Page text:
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Making a positive difference

This article illustrates a year 6 team’s journey to incorporate well-being into inquiries and encourage students to take meaningful action by emphasizing positive purpose.

Our school has chosen to embrace the Martin Seligman-designed PERMA Model (2011) to increase psychological well-being and happiness among students. Seligman’s PERMA Model is based around five key areas: positive emotions, engagement, relationships, meaning and achievement. From the beginning of the year, the year 6 team chose to spotlight “meaning” with an interpretive emphasis on finding positive purpose through altruism, making a difference and community service. It was hoped that incorporating this focus into the curriculum would support students to take action in their inquiries, during the exhibition process and in their everyday lives. Through subsequent reflections students articulated ways in which seeking to engage in “meaningful” tasks to improve collective well-being had fostered their own feelings of worth and connectedness.

Students were encouraged to begin critically by investigating the potential effects of taking action to make a positive difference. Scientific explanations of the social value of consideration for others were looked at and provided topics for engaging classroom discussions. Students sought out and independently tapped veins of evidence similar to that which informed the “M” of the PERMA model—evidence suggesting that altruistic effort might enhance personal as well as collective well-being. From these indications it was possible to thoroughly examine ways in which relationship-building through good deeds might yield individual psychological benefit, give rise to positive emotion and, crucially, provide a sense of purpose. With the eleven and twelve-year-olds in our classes, it was not necessary to evade any of the paradoxes surrounding selflessness as a possible source of self-gratification. We saw views develop of personal well-being as inextricable from the social, with attitude and action reverberating effects upon both. When elements of complication or dissent were introduced it seemed to us that students were becoming increasingly reflexive. Moreover, encouraging students to problematize as well as analyze well-being as related to action-in-the-world, seemed a key factor in the classroom interest we were able to sustain, and the energized response we subsequently saw.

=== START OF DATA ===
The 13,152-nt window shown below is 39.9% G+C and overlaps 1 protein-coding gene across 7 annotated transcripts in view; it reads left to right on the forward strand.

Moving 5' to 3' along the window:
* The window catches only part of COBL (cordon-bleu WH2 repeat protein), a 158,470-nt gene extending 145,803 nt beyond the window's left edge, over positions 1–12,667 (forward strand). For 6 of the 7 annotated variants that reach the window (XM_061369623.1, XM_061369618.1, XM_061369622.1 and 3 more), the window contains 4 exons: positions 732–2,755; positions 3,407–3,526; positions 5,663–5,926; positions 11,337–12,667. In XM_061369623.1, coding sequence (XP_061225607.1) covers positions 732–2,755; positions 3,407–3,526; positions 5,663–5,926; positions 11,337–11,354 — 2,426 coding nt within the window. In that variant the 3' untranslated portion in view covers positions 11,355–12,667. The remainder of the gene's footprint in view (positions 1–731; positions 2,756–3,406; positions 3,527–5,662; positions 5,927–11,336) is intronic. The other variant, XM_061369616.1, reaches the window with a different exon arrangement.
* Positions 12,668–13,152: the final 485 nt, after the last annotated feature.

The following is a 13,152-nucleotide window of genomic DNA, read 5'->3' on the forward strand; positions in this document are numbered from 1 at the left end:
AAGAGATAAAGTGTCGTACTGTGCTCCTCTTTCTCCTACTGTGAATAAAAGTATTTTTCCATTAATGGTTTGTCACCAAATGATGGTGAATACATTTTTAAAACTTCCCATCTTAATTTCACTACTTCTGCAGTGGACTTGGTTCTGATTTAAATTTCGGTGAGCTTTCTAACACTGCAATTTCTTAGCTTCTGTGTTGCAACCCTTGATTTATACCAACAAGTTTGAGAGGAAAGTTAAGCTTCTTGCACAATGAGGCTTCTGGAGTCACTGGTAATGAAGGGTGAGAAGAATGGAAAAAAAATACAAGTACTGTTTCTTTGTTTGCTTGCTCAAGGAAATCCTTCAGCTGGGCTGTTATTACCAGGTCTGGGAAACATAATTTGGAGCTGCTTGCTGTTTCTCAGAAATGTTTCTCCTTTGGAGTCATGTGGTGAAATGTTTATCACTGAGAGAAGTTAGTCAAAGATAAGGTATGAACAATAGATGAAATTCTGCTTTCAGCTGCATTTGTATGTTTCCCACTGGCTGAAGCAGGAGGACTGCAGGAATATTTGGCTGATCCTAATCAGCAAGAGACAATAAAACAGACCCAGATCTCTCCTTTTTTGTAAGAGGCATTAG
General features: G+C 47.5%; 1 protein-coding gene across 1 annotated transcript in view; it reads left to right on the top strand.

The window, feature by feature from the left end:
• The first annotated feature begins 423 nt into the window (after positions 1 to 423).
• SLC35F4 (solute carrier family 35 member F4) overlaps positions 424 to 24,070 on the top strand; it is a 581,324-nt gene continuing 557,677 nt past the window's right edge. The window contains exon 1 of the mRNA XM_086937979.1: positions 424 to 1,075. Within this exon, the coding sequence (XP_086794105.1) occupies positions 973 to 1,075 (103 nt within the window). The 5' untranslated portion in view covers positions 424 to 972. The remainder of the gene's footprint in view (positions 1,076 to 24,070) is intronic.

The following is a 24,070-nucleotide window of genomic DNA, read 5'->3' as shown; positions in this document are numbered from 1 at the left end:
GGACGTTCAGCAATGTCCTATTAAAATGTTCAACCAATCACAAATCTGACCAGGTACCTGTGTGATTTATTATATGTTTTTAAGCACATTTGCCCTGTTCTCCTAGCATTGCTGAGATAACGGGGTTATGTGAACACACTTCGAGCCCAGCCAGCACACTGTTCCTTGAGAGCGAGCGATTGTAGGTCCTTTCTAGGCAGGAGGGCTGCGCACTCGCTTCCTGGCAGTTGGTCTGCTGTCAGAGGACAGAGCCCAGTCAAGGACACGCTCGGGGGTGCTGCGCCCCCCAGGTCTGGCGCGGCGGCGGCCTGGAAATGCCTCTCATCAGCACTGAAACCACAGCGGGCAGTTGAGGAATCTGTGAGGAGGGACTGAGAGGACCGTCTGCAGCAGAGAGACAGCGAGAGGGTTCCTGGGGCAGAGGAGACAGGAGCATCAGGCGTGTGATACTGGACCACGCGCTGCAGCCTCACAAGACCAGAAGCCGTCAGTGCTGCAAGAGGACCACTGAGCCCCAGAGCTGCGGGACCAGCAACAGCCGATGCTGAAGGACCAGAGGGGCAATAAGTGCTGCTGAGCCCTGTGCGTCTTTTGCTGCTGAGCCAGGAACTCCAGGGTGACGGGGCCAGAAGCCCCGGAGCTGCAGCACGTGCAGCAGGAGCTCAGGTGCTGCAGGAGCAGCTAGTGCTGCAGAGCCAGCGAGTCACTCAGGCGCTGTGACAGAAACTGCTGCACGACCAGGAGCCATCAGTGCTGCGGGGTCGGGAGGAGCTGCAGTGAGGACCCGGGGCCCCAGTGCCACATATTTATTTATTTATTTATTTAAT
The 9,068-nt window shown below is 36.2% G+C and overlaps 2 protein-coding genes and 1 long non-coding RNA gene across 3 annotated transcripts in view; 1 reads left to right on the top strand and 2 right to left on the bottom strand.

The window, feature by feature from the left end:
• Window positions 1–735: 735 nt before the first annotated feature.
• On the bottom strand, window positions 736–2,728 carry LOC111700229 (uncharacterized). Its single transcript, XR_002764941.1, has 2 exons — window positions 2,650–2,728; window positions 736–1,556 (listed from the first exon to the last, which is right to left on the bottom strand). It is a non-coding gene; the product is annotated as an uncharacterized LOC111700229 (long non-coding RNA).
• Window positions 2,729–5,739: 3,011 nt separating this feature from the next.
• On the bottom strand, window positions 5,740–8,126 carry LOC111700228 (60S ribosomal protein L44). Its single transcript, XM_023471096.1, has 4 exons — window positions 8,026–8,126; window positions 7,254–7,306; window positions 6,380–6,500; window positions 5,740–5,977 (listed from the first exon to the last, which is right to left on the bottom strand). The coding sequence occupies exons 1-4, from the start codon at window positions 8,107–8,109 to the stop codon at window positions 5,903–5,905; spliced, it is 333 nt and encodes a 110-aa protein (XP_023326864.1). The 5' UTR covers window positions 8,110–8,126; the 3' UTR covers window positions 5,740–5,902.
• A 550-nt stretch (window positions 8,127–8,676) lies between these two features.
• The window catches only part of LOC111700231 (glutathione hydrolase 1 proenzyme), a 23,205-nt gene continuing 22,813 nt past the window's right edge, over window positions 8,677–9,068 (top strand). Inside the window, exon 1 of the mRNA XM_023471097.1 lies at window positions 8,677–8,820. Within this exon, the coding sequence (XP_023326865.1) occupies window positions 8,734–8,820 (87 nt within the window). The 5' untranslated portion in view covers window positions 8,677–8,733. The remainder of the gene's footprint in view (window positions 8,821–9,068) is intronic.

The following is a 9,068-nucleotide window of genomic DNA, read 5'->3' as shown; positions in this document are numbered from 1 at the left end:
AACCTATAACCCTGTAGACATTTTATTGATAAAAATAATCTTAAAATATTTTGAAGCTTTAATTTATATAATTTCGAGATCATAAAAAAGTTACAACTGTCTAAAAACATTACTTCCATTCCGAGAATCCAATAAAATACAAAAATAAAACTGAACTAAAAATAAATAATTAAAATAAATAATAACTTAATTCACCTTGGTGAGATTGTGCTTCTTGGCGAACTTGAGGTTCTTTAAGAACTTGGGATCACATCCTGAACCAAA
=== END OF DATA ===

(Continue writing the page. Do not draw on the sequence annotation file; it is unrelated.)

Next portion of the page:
Looking “behind the curtain” at altruism triggered curiosity among students to see if they would experience these benefits themselves, and they went about trying to make a difference in the school and local community. They did so by volunteering at aged care residences, baking cupcakes to thank our school’s staff for their work, and asking parents if they could photograph them simply because they were beautiful. In fact, positive statements of all kinds abounded, as students handed them out around the school and sought to further spread the word about kindness as a means to happiness by creating videos and speaking on the subject to other year levels. Exploring the symbiosis of personal and social well-being also gave rise to a sense of local/global inter-relatedness, which students turned to action through involvement in a drive to help make shoes for Ugandan children. Across our classrooms increasingly expansive feelings of responsibility for others’ welfare seemed to develop beyond the initial pursuit and promotion of micro-acts of kindness.